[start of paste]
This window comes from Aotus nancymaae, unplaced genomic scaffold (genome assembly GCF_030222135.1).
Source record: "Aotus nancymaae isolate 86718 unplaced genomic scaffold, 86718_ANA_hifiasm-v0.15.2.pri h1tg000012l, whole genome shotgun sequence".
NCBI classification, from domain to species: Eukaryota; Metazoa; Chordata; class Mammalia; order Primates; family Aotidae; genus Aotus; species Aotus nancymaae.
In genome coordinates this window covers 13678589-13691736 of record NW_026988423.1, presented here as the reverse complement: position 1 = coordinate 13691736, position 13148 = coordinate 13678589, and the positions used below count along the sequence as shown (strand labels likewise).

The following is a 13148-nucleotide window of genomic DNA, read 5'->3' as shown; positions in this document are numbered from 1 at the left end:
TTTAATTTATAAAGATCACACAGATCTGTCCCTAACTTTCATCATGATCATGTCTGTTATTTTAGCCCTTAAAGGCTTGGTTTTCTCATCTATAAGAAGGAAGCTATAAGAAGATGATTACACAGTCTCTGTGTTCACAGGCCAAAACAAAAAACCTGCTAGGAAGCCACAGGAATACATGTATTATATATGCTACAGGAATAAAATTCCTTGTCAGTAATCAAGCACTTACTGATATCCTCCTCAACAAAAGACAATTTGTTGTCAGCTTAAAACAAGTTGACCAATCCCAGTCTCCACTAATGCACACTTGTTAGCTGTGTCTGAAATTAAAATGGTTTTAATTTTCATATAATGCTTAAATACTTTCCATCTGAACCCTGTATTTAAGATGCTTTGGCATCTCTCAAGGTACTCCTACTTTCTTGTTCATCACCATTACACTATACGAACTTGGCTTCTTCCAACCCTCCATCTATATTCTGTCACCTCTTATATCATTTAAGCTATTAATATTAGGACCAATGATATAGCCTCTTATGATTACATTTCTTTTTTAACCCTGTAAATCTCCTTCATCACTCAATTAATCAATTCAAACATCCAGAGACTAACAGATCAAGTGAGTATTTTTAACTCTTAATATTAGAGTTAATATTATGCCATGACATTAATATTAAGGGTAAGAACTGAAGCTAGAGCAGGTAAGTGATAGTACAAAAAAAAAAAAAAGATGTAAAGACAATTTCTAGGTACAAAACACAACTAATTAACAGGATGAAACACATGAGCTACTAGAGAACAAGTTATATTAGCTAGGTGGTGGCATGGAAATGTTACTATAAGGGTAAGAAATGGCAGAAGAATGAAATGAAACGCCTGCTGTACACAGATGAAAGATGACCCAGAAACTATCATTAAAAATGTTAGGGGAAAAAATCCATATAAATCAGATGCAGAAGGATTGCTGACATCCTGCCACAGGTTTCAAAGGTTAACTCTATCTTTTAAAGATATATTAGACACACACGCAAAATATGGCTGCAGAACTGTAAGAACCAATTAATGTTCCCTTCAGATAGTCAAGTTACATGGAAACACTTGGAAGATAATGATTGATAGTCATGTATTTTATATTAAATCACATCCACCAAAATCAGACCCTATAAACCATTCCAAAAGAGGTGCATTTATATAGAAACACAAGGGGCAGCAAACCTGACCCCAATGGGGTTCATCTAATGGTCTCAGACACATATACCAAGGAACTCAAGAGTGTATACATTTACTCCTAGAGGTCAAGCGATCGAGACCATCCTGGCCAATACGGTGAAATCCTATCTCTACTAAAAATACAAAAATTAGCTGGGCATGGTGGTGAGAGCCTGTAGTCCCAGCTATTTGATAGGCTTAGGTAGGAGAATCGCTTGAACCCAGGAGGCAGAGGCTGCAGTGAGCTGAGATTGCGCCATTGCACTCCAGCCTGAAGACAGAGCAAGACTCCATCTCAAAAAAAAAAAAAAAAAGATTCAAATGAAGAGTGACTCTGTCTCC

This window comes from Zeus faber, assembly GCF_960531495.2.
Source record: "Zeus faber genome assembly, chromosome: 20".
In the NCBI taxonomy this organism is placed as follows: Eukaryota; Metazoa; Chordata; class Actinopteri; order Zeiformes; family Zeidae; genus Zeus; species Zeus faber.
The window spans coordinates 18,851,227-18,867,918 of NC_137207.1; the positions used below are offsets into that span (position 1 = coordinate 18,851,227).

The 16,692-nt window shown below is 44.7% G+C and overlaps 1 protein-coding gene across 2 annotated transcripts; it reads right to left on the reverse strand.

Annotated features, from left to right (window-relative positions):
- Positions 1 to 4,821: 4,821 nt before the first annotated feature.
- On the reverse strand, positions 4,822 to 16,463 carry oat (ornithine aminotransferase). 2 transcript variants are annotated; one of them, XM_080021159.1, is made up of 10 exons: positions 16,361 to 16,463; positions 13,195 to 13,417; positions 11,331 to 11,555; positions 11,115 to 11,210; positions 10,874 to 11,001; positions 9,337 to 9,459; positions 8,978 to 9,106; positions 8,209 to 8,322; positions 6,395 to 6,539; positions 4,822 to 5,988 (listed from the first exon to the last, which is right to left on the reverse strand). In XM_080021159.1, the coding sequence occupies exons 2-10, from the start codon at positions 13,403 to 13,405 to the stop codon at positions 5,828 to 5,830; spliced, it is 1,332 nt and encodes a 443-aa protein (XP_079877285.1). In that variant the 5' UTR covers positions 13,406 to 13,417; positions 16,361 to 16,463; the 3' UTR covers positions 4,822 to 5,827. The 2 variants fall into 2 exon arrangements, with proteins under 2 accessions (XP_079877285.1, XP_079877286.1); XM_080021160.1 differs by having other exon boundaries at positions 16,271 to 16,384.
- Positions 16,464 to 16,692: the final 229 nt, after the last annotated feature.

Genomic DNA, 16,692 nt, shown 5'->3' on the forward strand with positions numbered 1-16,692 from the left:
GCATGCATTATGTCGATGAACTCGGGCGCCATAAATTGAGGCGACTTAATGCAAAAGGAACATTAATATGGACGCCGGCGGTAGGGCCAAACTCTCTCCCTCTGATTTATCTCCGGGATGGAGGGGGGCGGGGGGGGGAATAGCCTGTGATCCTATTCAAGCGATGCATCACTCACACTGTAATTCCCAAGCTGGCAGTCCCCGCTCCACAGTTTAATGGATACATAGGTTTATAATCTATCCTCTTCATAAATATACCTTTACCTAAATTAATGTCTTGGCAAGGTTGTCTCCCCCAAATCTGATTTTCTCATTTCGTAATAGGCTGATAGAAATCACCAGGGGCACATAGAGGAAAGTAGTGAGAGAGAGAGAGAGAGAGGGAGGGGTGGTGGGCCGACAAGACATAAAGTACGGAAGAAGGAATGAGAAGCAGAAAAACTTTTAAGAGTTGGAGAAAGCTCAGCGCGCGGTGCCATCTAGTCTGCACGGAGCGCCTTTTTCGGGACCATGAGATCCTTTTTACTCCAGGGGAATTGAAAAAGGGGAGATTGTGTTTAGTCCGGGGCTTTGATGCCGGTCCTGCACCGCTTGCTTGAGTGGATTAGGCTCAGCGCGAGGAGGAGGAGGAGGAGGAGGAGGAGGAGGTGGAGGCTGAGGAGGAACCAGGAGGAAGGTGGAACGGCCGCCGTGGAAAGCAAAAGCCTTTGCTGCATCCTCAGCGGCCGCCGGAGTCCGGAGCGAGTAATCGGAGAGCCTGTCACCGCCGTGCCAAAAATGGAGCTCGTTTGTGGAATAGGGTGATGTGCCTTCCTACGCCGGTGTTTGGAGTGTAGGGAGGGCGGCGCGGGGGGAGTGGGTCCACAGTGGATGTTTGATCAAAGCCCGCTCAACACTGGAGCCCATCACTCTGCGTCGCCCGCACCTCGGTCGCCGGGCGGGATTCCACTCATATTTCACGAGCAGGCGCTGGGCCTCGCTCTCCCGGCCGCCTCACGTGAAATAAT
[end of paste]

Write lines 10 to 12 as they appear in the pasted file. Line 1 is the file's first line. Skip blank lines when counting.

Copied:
The window spans coordinates 18,851,227-18,867,918 of NC_137207.1; the positions used below are offsets into that span (position 1 = coordinate 18,851,227).

The 16,692-nt window shown below is 44.7% G+C and overlaps 1 protein-coding gene across 2 annotated transcripts; it reads right to left on the reverse strand.

Annotated features, from left to right (window-relative positions):